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Missoula County Court House

The Missoula County Courthouse stands at 200 W. Broadway in Missoula.

If a witness identified the defendant in Missoula Justice Court, but there's no record of it, who's to say that witness ever testified in the first place?

That question might seem like a lapse in logic, but currently, proceedings in Justice Court are not recorded by audio or transcribed by a court reporter. That means testimony from victims or key witnesses isn't available for review if the case is appealed to a higher court; they'd have to take the stand, potentially reliving the worst moments of their life.

That will change beginning next year, after the Missoula County Board of Commissioners last week approved a resolution to transition Justice Court to a court of record on Jan. 1, 2020. 

"This change will allow there to be a record of those proceedings," said Missoula County Chief Operating Officer Chris Lounsbury at Thursday's meeting.

Lounsbury said county officials have been setting aside the funding to update the court's equipment for this very transition to an electronic recording system. Waiting to make that technological leap until Jan. 1, 2020, gives attorneys plenty of notice of the change ahead of time and provides court staff time to train on the new gadgets.

Both Missoula County Justices of the Peace Landee Holloway and Alex Beal have supported the new measure in the last year. 

"With a bit more accuracy, I think we become that better, efficient peoples' court that we want to be," Holloway said. 

Missoula County Justice Court sees about 14,000 cases each year, Lounsbury said, compared to 17,000 in Yellowstone County Justice Court, 12,000 in Flathead County Justice Court and about 9,000 in Gallatin County Justice Court.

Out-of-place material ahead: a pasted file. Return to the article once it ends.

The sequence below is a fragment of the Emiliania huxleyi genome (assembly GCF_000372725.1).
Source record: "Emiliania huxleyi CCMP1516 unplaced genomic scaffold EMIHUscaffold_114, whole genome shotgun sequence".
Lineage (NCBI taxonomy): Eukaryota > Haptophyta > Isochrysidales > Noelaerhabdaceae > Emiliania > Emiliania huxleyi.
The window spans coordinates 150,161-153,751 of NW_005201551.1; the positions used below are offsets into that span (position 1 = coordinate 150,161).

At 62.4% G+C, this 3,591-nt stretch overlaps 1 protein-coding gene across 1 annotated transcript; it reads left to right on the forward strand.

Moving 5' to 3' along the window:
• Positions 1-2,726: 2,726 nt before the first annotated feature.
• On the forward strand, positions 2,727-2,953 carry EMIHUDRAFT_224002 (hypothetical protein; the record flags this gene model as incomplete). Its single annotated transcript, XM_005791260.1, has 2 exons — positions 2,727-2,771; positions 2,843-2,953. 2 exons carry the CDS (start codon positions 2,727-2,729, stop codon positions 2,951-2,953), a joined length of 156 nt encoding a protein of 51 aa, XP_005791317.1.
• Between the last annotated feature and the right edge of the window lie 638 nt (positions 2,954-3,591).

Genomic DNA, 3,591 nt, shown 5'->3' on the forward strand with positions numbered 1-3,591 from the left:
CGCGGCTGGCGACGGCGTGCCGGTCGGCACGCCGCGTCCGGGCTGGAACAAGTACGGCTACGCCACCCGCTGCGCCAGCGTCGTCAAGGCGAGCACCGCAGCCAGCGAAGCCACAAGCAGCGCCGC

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Of those 14,000 in Missoula, only about 25 are ever appealed to the state district court in Missoula.

"It is relatively small," Beal told commissioners, "but every one of those appeals is someone's fight, someone's life. And unfortunately, a lot of those are criminal cases, and people come in to testify in one of those cases, that can be very a difficult or traumatic moment. And even if one of those people doesn't have to go through that process a second time on appeal, I think we've done a great thing."

Missoula County Attorney Kirsten Pabst  on Thursday also spoke "strongly" in support of the new measure, which she said will hold the courts, attorneys and defendants more accountable to their actions in Justice Court if questions arise from past proceedings. 

Commissioners Dave Strohmaier lauded past commissioners' foresight in setting aside the money ahead of the transition. He and Josh Slotnick, the only two commissioners on hand Thursday, unanimously voted to pass the resolution. 

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